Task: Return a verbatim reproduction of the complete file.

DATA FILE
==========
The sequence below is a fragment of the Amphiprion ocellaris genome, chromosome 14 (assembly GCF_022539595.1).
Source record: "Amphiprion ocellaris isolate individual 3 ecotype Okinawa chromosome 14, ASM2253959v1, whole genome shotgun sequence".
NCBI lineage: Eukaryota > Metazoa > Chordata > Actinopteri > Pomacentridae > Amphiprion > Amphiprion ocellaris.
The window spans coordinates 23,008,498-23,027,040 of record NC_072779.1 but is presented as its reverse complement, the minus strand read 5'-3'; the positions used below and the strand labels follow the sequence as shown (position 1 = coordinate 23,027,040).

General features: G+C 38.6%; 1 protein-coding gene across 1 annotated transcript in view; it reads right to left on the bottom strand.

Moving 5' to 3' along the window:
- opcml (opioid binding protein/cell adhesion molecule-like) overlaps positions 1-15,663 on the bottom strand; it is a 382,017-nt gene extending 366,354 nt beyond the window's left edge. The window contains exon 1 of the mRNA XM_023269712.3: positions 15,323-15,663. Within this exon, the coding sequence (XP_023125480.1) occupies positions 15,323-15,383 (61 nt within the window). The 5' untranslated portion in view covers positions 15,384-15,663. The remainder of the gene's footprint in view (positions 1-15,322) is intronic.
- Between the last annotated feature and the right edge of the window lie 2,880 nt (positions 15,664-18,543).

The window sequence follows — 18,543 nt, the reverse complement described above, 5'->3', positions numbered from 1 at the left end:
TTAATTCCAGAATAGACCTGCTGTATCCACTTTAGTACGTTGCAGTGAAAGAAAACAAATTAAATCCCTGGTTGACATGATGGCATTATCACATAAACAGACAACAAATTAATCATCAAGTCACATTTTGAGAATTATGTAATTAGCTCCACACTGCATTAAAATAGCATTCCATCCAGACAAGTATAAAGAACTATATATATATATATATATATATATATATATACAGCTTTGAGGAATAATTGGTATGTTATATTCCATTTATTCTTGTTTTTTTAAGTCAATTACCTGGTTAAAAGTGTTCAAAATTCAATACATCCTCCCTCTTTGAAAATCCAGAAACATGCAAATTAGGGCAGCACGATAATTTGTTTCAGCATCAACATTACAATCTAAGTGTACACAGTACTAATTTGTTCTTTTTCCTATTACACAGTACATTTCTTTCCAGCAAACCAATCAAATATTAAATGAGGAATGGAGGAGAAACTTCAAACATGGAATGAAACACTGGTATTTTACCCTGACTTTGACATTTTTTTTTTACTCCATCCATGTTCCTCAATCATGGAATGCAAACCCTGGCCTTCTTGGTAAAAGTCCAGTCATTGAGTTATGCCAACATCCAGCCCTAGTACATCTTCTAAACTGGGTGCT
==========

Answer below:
The sequence below is a fragment of the Amphiprion ocellaris genome, chromosome 14 (assembly GCF_022539595.1).
Source record: "Amphiprion ocellaris isolate individual 3 ecotype Okinawa chromosome 14, ASM2253959v1, whole genome shotgun sequence".
NCBI lineage: Eukaryota > Metazoa > Chordata > Actinopteri > Pomacentridae > Amphiprion > Amphiprion ocellaris.
The window spans coordinates 23,008,498-23,027,040 of record NC_072779.1 but is presented as its reverse complement, the minus strand read 5'-3'; the positions used below and the strand labels follow the sequence as shown (position 1 = coordinate 23,027,040).

General features: G+C 38.6%; 1 protein-coding gene across 1 annotated transcript in view; it reads right to left on the bottom strand.

Moving 5' to 3' along the window:
- opcml (opioid binding protein/cell adhesion molecule-like) overlaps positions 1-15,663 on the bottom strand; it is a 382,017-nt gene extending 366,354 nt beyond the window's left edge. The window contains exon 1 of the mRNA XM_023269712.3: positions 15,323-15,663. Within this exon, the coding sequence (XP_023125480.1) occupies positions 15,323-15,383 (61 nt within the window). The 5' untranslated portion in view covers positions 15,384-15,663. The remainder of the gene's footprint in view (positions 1-15,322) is intronic.
- Between the last annotated feature and the right edge of the window lie 2,880 nt (positions 15,664-18,543).

The window sequence follows — 18,543 nt, the reverse complement described above, 5'->3', positions numbered from 1 at the left end:
TTAATTCCAGAATAGACCTGCTGTATCCACTTTAGTACGTTGCAGTGAAAGAAAACAAATTAAATCCCTGGTTGACATGATGGCATTATCACATAAACAGACAACAAATTAATCATCAAGTCACATTTTGAGAATTATGTAATTAGCTCCACACTGCATTAAAATAGCATTCCATCCAGACAAGTATAAAGAACTATATATATATATATATATATATATATATATACAGCTTTGAGGAATAATTGGTATGTTATATTCCATTTATTCTTGTTTTTTTAAGTCAATTACCTGGTTAAAAGTGTTCAAAATTCAATACATCCTCCCTCTTTGAAAATCCAGAAACATGCAAATTAGGGCAGCACGATAATTTGTTTCAGCATCAACATTACAATCTAAGTGTACACAGTACTAATTTGTTCTTTTTCCTATTACACAGTACATTTCTTTCCAGCAAACCAATCAAATATTAAATGAGGAATGGAGGAGAAACTTCAAACATGGAATGAAACACTGGTATTTTACCCTGACTTTGACATTTTTTTTTTACTCCATCCATGTTCCTCAATCATGGAATGCAAACCCTGGCCTTCTTGGTAAAAGTCCAGTCATTGAGTTATGCCAACATCCAGCCCTAGTACATCTTCTAAACTGGGTGCT